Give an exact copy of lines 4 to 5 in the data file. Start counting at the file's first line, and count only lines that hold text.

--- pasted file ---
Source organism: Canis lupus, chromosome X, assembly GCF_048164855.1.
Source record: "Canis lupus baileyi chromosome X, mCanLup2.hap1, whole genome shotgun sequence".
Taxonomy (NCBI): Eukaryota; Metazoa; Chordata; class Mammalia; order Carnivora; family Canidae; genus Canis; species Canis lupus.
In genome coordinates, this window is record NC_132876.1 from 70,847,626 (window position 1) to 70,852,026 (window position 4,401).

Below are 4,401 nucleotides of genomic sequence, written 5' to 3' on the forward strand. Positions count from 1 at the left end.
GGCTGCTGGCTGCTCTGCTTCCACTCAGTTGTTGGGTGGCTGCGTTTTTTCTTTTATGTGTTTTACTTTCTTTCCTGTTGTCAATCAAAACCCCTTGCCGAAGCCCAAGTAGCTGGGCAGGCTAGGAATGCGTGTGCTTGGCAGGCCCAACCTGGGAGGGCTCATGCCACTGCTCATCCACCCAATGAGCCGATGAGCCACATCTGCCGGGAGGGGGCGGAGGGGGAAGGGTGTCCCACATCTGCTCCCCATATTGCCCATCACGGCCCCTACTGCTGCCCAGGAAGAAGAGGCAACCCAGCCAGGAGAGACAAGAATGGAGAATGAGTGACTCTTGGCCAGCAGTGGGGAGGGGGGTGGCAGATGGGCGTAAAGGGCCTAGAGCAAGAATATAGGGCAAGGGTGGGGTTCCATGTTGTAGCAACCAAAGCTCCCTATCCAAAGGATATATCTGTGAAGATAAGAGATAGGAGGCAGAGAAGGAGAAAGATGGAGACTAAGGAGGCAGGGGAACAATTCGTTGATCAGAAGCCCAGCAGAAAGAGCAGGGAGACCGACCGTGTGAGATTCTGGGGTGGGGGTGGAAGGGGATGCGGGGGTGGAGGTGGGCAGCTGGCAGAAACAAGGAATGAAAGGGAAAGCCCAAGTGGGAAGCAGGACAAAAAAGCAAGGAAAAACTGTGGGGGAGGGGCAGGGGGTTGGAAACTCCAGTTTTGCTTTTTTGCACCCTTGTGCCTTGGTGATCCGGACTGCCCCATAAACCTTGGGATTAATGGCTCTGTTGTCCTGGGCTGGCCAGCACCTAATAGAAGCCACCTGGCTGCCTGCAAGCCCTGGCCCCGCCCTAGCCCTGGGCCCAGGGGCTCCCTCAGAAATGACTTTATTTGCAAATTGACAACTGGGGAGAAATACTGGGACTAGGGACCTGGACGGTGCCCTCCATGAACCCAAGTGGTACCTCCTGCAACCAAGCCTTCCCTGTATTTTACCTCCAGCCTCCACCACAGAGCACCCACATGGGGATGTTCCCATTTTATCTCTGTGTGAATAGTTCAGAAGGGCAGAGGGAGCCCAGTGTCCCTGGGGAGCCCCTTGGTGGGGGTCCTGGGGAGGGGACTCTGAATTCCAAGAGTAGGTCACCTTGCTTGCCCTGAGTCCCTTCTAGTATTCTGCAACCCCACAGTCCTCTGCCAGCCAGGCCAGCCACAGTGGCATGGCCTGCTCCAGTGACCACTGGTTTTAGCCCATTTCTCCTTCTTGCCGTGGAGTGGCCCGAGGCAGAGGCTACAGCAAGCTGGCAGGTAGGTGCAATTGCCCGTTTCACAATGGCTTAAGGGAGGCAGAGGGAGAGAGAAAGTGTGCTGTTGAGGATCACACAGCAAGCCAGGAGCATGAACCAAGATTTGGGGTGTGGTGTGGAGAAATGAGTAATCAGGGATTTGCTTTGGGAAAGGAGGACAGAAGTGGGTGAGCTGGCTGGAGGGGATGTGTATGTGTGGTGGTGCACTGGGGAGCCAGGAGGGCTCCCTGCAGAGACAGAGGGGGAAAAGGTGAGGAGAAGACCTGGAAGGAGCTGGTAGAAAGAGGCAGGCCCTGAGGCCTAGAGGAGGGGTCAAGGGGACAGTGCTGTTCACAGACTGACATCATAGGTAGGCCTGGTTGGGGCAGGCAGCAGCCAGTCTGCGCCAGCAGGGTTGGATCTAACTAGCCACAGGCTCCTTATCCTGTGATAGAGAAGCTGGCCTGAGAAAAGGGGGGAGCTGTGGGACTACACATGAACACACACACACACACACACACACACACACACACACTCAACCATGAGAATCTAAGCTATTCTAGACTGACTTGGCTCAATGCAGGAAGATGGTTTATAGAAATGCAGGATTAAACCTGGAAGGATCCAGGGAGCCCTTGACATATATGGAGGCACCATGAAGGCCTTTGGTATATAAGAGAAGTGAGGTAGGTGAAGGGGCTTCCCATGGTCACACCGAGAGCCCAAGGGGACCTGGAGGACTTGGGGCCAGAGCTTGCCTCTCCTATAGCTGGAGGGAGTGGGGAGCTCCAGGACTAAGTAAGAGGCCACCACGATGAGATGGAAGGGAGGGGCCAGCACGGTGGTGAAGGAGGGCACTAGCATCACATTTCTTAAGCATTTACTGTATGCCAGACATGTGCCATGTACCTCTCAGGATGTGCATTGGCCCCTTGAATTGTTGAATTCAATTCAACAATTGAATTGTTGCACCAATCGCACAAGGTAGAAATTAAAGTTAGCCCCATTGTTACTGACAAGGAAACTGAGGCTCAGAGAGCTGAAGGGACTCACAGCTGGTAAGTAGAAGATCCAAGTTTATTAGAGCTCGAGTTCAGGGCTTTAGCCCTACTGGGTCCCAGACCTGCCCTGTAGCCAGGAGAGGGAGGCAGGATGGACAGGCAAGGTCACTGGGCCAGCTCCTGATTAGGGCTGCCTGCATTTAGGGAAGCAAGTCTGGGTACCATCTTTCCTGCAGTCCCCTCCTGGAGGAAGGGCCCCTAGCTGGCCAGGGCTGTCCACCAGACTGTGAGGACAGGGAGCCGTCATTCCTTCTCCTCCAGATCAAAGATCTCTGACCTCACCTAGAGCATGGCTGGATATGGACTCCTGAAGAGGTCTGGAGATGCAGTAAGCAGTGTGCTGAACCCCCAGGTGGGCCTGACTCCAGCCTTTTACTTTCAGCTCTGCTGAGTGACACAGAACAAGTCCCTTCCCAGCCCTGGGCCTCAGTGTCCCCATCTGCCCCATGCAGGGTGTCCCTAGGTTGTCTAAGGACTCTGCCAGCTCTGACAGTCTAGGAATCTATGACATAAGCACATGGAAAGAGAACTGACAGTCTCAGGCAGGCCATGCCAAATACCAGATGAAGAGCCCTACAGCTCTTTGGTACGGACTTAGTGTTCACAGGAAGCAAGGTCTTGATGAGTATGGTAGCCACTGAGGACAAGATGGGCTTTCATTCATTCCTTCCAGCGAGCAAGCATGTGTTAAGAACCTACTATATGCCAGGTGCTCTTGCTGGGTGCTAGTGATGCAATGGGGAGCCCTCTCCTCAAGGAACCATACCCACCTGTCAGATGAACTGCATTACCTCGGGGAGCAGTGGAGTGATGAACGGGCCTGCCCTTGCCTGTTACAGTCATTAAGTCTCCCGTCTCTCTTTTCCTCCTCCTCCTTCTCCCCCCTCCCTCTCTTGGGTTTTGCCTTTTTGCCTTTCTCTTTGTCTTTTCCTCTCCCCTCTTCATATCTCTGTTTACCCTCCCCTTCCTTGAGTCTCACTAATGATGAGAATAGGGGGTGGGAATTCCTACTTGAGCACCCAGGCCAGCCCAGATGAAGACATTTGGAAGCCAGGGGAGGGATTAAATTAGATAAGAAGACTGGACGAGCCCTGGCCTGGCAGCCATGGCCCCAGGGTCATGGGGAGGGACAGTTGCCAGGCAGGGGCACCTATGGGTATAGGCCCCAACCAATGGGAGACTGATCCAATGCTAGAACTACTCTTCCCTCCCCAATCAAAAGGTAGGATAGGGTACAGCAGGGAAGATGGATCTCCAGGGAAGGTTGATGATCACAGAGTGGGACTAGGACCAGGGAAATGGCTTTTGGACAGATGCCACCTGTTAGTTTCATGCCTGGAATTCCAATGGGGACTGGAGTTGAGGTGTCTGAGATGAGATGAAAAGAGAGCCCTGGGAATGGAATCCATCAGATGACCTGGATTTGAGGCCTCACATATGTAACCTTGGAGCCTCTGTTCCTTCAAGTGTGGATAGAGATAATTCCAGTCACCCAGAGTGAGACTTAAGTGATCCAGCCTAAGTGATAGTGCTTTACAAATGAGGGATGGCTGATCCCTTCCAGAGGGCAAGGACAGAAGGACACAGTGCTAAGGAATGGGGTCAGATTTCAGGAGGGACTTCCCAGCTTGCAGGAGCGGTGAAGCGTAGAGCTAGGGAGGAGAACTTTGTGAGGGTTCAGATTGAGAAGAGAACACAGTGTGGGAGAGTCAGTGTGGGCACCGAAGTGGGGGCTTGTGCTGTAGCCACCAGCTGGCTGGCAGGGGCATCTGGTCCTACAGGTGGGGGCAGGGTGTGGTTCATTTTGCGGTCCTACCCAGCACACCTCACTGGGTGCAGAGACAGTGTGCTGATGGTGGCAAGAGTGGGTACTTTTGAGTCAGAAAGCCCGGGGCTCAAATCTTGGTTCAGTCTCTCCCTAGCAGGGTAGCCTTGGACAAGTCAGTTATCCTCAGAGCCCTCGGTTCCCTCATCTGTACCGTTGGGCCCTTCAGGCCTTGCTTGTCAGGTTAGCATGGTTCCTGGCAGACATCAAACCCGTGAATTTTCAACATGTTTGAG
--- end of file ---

In genome coordinates, this window is record NC_132876.1 from 70,847,626 (window position 1) to 70,852,026 (window position 4,401).

Below are 4,401 nucleotides of genomic sequence, written 5' to 3' on the forward strand. Positions count from 1 at the left end.